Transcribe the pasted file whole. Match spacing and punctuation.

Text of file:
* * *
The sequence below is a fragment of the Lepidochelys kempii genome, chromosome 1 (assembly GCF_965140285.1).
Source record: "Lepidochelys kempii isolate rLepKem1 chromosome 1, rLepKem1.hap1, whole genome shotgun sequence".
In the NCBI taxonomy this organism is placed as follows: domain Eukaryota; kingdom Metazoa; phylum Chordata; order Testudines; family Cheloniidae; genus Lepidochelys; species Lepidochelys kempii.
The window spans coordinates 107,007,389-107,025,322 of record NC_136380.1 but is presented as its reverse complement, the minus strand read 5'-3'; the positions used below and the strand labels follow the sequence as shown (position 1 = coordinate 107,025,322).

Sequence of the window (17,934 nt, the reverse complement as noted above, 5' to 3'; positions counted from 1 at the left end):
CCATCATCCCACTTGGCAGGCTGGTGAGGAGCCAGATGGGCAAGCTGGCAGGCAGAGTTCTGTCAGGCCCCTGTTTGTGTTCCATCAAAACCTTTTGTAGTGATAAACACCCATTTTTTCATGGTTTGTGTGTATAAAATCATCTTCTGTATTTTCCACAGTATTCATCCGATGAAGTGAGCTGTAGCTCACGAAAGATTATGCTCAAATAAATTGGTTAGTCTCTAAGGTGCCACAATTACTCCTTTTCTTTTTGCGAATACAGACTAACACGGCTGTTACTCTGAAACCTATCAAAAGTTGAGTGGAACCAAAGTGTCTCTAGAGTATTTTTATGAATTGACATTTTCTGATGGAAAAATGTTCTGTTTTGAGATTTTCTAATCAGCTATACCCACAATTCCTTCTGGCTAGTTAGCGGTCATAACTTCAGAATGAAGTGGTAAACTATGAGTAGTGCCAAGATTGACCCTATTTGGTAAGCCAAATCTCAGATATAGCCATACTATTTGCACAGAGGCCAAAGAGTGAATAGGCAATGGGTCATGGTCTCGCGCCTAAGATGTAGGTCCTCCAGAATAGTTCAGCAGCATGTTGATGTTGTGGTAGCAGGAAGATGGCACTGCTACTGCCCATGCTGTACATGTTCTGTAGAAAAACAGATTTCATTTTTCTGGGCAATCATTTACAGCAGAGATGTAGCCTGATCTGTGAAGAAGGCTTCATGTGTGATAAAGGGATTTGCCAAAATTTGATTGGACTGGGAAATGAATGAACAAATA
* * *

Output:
The sequence below is a fragment of the Lepidochelys kempii genome, chromosome 1 (assembly GCF_965140285.1).
Source record: "Lepidochelys kempii isolate rLepKem1 chromosome 1, rLepKem1.hap1, whole genome shotgun sequence".
In the NCBI taxonomy this organism is placed as follows: domain Eukaryota; kingdom Metazoa; phylum Chordata; order Testudines; family Cheloniidae; genus Lepidochelys; species Lepidochelys kempii.
The window spans coordinates 107,007,389-107,025,322 of record NC_136380.1 but is presented as its reverse complement, the minus strand read 5'-3'; the positions used below and the strand labels follow the sequence as shown (position 1 = coordinate 107,025,322).

Sequence of the window (17,934 nt, the reverse complement as noted above, 5' to 3'; positions counted from 1 at the left end):
CCATCATCCCACTTGGCAGGCTGGTGAGGAGCCAGATGGGCAAGCTGGCAGGCAGAGTTCTGTCAGGCCCCTGTTTGTGTTCCATCAAAACCTTTTGTAGTGATAAACACCCATTTTTTCATGGTTTGTGTGTATAAAATCATCTTCTGTATTTTCCACAGTATTCATCCGATGAAGTGAGCTGTAGCTCACGAAAGATTATGCTCAAATAAATTGGTTAGTCTCTAAGGTGCCACAATTACTCCTTTTCTTTTTGCGAATACAGACTAACACGGCTGTTACTCTGAAACCTATCAAAAGTTGAGTGGAACCAAAGTGTCTCTAGAGTATTTTTATGAATTGACATTTTCTGATGGAAAAATGTTCTGTTTTGAGATTTTCTAATCAGCTATACCCACAATTCCTTCTGGCTAGTTAGCGGTCATAACTTCAGAATGAAGTGGTAAACTATGAGTAGTGCCAAGATTGACCCTATTTGGTAAGCCAAATCTCAGATATAGCCATACTATTTGCACAGAGGCCAAAGAGTGAATAGGCAATGGGTCATGGTCTCGCGCCTAAGATGTAGGTCCTCCAGAATAGTTCAGCAGCATGTTGATGTTGTGGTAGCAGGAAGATGGCACTGCTACTGCCCATGCTGTACATGTTCTGTAGAAAAACAGATTTCATTTTTCTGGGCAATCATTTACAGCAGAGATGTAGCCTGATCTGTGAAGAAGGCTTCATGTGTGATAAAGGGATTTGCCAAAATTTGATTGGACTGGGAAATGAATGAACAAATA